As soon as I held that positive pregnancy test in my hot little hands, I scheduled an appointment with my doctor. I was excited, nervous, scared, and happy, all at once, and that first ultrasound was the culmination of those juxtaposing feelings. The problem? Well, it wasn't really the "normal" ultrasound I assumed I'd be having. Oh no, it was a transvaginal ultrasound. And believe me when I say there are more than a few things I wish I could've told my doctor during a transvaginal ultrasound, because it's not what I'd consider a "pleasant" experience.
A transvaginal ultrasound is exactly what it sounds like — an ultrasound performed using a lubricated probe that's inserted into your vagina and uses high-frequency sound waves to create a picture of an embryo (or whatever else is inside your uterus). It's often used to check for pelvic abnormalities, lower pelvic pain and/or bleeding, and cysts on the ovaries, but it's also used in the early weeks of gestation to confirm a pregnancy. At six weeks gestation, an embryo is only 5 - 9 mm long, so a transvaginal ultrasound is required to obtain a better image of the embryo and surrounding area, according to Advanced Women's Imaging.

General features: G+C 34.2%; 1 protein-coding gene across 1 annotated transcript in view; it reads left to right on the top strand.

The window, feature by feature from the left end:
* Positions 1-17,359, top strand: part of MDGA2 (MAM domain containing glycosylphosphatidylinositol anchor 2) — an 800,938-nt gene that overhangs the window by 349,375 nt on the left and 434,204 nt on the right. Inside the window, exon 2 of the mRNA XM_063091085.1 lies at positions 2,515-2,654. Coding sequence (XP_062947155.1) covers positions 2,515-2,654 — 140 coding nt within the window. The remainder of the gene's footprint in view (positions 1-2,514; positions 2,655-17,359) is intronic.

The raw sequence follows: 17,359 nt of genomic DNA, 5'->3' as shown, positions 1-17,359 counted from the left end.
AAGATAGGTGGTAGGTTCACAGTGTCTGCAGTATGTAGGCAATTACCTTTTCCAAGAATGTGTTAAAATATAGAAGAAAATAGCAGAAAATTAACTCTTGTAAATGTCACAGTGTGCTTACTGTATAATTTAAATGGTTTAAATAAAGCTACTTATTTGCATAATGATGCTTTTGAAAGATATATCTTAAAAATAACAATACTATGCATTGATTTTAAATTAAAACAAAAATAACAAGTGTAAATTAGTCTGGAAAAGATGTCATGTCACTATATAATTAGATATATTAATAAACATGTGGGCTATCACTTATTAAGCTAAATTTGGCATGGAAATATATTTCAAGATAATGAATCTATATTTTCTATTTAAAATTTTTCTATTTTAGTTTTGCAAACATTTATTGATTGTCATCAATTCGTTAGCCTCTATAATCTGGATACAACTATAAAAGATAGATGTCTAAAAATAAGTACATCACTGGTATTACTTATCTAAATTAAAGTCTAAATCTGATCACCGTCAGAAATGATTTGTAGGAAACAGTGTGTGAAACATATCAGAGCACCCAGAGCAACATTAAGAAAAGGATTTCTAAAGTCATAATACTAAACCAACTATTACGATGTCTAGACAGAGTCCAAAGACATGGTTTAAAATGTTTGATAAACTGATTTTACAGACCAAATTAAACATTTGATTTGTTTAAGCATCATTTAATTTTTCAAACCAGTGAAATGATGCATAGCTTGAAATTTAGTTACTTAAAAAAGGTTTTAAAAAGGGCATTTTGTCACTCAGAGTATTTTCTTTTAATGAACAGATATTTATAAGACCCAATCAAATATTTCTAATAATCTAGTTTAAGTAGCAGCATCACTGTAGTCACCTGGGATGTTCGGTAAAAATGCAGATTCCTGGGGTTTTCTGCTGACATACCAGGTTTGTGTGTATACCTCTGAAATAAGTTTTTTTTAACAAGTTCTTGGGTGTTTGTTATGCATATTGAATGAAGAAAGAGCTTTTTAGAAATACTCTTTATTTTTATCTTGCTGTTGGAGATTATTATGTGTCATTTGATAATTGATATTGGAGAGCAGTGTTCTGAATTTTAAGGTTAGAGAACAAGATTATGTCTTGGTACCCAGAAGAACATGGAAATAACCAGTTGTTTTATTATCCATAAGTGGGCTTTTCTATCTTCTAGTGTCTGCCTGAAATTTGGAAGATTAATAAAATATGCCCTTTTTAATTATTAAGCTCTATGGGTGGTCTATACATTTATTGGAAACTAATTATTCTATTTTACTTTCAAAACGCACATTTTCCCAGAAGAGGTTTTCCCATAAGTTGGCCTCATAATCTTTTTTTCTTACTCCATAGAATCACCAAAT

When I walked into my doctor's office I had hoped I would've been far along enough to forego the transvaginal ultrasound entirely. Yeah, I wasn't. And since I've been required to sit through transvaginal ultrasounds before, especially when my polycystic ovarian syndrome (PCOS) acts up, I knew what I was in for. So let's just say I had a few choice words for my doctor swirling around in my brain, and I sure as you-know-what wish I could've said them out loud.